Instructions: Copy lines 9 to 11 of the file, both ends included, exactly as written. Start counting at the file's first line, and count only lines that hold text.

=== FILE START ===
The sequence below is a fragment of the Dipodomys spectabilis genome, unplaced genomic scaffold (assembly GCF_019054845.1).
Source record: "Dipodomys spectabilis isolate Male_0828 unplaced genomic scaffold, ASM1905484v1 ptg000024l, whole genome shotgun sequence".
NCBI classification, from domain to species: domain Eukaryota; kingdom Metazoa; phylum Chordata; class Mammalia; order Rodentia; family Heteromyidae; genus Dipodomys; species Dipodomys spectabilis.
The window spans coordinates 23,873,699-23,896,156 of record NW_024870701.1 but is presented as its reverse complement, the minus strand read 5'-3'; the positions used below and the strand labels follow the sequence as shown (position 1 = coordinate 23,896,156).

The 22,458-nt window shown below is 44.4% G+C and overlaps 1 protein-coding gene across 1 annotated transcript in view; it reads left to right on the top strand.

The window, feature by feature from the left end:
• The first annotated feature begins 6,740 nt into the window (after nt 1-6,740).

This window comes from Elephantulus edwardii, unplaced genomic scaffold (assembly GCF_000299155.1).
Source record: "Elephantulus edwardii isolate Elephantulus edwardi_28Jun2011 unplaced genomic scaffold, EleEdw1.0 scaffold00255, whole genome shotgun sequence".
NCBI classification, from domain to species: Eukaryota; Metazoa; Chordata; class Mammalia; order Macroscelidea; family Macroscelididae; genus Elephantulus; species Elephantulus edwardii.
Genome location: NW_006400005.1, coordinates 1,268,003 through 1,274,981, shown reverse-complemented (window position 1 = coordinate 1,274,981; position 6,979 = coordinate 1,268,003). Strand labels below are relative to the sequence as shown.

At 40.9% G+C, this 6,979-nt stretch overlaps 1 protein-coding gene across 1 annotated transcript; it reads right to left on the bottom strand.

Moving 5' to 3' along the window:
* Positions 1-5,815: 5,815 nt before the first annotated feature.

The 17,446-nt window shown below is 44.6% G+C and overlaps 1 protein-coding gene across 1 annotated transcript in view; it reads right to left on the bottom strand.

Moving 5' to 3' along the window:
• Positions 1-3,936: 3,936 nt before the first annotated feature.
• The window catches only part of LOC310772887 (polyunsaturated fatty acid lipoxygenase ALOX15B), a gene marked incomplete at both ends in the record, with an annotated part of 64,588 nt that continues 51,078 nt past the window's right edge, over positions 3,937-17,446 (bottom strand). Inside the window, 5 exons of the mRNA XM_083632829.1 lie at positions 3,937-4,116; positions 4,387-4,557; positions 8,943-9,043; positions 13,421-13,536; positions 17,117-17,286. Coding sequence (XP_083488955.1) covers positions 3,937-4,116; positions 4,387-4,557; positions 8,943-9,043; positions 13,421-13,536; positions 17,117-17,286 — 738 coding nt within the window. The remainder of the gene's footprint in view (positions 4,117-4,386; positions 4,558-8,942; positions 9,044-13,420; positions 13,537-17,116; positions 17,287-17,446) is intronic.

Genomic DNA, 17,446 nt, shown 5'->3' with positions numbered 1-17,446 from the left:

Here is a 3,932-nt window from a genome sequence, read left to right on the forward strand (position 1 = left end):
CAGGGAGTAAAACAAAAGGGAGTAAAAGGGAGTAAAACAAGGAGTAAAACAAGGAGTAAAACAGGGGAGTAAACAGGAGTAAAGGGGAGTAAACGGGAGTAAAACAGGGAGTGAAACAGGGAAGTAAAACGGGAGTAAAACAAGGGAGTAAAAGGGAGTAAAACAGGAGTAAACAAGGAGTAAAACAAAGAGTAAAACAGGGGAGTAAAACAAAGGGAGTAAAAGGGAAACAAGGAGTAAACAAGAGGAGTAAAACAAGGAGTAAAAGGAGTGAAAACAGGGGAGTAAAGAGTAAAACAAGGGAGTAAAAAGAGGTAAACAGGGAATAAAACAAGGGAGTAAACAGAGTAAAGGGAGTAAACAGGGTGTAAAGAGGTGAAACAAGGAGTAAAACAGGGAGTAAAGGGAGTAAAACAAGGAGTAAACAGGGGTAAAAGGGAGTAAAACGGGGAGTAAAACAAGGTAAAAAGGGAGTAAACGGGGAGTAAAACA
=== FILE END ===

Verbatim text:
Source record: "Elephantulus edwardii isolate Elephantulus edwardi_28Jun2011 unplaced genomic scaffold, EleEdw1.0 scaffold00255, whole genome shotgun sequence".
NCBI classification, from domain to species: Eukaryota; Metazoa; Chordata; class Mammalia; order Macroscelidea; family Macroscelididae; genus Elephantulus; species Elephantulus edwardii.
Genome location: NW_006400005.1, coordinates 1,268,003 through 1,274,981, shown reverse-complemented (window position 1 = coordinate 1,274,981; position 6,979 = coordinate 1,268,003). Strand labels below are relative to the sequence as shown.